For some really interesting history lessons, go the Scott O'Dell Award for Historical Fiction website and work your way through all the winning titles since 1984.

And the Nominees are...

The Oscar nominations came out Tuesday and, as usual, there were plenty of surprises, most notably the absence of Dreamgirls in the Best Picture category. Most titles are not yet available on DVD, but you can check out Little Miss Sunshine (on order) or Meryl Streep's nominated performance in The Devil Wears Prada. We also own this year's top contender in the Best Animated Feature category, as well as Monster House. My favorites for actress and actor this year are Helen Mirren and Forest Whitaker.

Prize Winning Stories

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Prize Winning Stories are available to check out. Short Stories are published in a booklet with the top three winning stories in each of the three grade categories. Last year winning writers came from Community, Rudolf Steiner, and Huron. Middle school contest winners came from Tappan in Ann Arbor, Ypsilanti, and Dexter. You might be inspired to contribute a story to this year's contest, or simply read them for the fun of it. We are taking submissions until March 19th, and click here for current contest guidelines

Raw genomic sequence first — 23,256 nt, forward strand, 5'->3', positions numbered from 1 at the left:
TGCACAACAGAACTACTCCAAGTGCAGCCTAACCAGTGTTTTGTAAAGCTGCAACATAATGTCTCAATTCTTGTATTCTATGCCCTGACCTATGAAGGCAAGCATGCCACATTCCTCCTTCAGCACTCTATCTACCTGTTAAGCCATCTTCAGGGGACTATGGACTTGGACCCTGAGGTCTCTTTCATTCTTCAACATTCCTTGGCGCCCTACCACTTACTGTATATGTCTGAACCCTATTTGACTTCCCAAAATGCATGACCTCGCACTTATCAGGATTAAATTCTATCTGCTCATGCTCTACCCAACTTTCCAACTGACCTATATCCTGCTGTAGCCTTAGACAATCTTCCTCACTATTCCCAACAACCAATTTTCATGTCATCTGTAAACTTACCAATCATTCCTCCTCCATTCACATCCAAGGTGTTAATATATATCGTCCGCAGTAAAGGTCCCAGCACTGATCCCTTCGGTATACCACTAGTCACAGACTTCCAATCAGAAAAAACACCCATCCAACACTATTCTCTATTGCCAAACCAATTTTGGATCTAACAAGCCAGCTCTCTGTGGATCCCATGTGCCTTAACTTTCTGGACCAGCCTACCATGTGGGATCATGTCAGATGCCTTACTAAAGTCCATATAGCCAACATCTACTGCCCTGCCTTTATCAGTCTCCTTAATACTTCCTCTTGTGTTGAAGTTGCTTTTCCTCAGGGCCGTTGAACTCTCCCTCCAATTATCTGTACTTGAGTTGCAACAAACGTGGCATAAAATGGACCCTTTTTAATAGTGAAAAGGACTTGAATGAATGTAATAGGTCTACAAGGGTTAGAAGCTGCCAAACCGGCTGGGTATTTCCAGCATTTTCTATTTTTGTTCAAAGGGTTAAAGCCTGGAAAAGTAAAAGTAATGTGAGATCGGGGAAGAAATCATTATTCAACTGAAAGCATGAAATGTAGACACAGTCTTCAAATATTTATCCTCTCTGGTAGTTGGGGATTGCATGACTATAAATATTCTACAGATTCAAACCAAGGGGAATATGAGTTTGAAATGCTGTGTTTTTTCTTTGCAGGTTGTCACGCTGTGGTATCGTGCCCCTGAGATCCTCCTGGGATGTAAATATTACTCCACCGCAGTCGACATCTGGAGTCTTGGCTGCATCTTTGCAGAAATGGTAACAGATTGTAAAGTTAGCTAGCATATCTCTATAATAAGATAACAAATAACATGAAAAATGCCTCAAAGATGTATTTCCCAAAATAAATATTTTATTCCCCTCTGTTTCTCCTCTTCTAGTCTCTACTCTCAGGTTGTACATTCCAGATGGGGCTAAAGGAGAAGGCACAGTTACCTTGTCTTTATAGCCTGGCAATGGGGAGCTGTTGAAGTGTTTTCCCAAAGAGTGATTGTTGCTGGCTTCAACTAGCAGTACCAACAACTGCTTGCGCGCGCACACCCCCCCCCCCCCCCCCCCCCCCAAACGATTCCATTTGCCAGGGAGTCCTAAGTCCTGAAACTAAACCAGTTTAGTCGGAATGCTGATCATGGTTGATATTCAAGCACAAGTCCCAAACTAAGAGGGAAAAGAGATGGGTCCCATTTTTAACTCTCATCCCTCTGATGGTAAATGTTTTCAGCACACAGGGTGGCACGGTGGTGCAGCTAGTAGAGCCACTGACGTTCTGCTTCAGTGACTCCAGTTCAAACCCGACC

"There's gold in them thar hills!"

On January 24, 1848, James W. Marshall noticed some flakes of gold in the American River while building a sawmill. That discovery started what became known as the California Gold Rush, the frenzied migrations of thousands to California to strike it rich. At that time, California was still technically part of Mexico. Only a week later, The United States purchased land that later became California and other southwestern states for only $15 million. If Mexico had only knwn.

The Gold Rush caused an increase in California's population from 2,700 to 200,000 in two years. Few people actually became wealthy from panning gold but revenue increased enough to help expand the American West.

One person who did become wealthy was Levi Strauss, an immigrant from Bavaria who was a traveling merchant specializing in trousers made from sailcloth held together with copper rivets. These, of course, were the precursors of modern jeans.